Physiology - GI - DIGESTION AND ABSORPTION - Iron

  1. The majority of iron in the body is stored as _______. Excess iron is deposited primarily in ________. The body maintains rigid control over iron absorption and loss through mechanisms not well understood.
    • hemoglobin in red blood cells
    • the liver, spleen and bone marrow
  2. Identify the dietary source of heme iron. Describe the mechanisms mediating its transport from lumen to blood. Discuss the function of heme oxygenase (oxidase), iron binding protein (mobilferrin), ferritin, and transferrin.
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  3. Identify the dietary sources of non-heme iron. Discuss the molecular model for its absorption from lumen to blood. List the storage sites.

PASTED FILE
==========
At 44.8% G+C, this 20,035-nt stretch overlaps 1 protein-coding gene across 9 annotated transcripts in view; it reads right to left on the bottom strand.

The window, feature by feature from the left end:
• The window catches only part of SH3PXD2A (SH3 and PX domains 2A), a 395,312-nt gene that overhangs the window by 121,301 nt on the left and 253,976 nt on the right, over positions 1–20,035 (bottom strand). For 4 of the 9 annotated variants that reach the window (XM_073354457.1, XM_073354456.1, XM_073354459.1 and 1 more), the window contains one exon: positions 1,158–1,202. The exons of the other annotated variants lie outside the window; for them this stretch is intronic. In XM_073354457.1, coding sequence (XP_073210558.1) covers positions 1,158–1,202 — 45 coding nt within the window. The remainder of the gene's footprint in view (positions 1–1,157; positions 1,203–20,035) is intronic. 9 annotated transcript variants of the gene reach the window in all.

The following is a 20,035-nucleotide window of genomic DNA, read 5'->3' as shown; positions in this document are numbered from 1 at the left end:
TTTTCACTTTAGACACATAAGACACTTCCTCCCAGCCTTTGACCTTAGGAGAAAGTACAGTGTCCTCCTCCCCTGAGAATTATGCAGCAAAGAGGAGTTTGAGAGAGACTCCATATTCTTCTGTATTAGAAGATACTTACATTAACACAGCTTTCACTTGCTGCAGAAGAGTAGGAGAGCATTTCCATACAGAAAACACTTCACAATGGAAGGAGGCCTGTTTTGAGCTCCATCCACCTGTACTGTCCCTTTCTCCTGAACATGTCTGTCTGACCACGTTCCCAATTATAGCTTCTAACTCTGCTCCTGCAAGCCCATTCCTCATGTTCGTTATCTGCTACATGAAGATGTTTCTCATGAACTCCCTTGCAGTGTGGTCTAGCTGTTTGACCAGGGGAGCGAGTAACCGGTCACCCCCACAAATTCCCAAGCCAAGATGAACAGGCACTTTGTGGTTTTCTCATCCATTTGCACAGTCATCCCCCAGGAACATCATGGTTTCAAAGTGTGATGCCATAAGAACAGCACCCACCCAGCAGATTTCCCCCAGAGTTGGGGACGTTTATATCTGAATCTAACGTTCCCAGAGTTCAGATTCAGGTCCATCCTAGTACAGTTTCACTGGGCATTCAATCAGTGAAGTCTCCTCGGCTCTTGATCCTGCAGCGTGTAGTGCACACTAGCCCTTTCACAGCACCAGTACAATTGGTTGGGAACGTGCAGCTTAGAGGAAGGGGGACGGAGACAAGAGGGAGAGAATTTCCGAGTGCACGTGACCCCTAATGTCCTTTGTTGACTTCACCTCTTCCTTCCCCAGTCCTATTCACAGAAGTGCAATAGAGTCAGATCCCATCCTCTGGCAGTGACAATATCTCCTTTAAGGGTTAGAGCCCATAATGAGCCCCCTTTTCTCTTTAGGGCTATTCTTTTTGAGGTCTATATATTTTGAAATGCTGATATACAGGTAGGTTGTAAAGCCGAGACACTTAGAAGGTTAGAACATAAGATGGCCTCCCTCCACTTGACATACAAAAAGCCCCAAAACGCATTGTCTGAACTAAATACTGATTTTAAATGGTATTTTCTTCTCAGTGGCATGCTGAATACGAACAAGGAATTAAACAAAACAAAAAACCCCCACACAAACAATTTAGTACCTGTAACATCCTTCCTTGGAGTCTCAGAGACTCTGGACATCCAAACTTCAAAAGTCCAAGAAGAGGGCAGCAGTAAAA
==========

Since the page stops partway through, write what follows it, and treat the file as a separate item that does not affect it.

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  4. Discuss factors that affect iron bioavailability. Describe the mechanism for regulation of iron absorption and the function of iron regulatory protein (IREG). Define hemochromatosis. Discuss the causes symptoms of iron overload.
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  5. Absorption Sites
    • primarily duodenum
    • secondary jejunum
  6. Ingested Forms
    • 1) Non-Heme Iron - vegetables and iron pills
    • - present as insoluble iron salts or as free ion
    • - absorption pH dependent
    • 2) Heme Iron – hemoglobin and myoglobin of red meats
    • - 50% of dietary intake
  7. Non-Heme Iron
    • 1) Fe3+ (ferric form) - most prevalent
    • - poorly soluble and poorly absorbed
    • - insoluble complexes pH > 3 - duodenum
    • - insoluble dietary complexes - phosphate, cereals and tannins in tea